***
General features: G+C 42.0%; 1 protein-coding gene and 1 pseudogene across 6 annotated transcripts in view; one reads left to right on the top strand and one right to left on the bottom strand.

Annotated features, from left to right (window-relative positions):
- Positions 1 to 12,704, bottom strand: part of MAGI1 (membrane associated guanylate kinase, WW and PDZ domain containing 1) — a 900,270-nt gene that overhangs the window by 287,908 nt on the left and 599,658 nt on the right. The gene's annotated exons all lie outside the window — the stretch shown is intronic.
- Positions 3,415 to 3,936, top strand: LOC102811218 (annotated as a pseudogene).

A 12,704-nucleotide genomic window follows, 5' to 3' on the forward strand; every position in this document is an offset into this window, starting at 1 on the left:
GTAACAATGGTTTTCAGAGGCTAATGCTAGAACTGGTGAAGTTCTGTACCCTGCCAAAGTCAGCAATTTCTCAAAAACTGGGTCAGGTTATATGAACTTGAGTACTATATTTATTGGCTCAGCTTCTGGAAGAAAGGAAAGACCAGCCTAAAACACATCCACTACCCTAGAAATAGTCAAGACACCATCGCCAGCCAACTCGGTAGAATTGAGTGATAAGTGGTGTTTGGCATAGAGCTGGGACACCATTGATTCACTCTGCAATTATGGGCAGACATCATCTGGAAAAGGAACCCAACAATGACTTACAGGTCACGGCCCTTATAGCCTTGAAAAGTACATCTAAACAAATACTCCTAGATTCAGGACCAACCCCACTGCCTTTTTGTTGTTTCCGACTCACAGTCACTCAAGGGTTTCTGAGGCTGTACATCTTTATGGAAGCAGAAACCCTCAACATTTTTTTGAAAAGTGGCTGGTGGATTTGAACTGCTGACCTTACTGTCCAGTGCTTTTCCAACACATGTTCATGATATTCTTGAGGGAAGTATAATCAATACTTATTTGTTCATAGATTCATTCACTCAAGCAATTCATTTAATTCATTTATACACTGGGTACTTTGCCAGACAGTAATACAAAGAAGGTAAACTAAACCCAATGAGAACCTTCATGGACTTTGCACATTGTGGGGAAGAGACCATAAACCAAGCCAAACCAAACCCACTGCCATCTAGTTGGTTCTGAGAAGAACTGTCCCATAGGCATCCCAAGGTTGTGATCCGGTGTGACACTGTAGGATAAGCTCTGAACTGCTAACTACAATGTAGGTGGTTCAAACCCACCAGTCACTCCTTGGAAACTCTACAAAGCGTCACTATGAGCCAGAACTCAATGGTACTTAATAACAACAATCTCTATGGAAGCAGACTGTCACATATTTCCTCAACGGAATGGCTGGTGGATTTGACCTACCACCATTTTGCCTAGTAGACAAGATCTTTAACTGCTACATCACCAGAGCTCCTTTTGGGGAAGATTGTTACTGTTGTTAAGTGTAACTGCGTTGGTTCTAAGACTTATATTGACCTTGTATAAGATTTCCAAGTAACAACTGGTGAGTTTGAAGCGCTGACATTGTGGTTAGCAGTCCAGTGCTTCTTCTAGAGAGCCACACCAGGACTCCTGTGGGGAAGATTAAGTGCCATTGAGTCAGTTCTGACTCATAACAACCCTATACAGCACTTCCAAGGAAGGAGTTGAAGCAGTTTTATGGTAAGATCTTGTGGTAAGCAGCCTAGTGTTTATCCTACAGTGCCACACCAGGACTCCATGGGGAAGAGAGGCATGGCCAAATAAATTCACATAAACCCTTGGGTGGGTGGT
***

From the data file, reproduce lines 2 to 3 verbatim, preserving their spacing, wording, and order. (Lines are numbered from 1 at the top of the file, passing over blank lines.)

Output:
Annotated features, from left to right (window-relative positions):
- Positions 1 to 12,704, bottom strand: part of MAGI1 (membrane associated guanylate kinase, WW and PDZ domain containing 1) — a 900,270-nt gene that overhangs the window by 287,908 nt on the left and 599,658 nt on the right. The gene's annotated exons all lie outside the window — the stretch shown is intronic.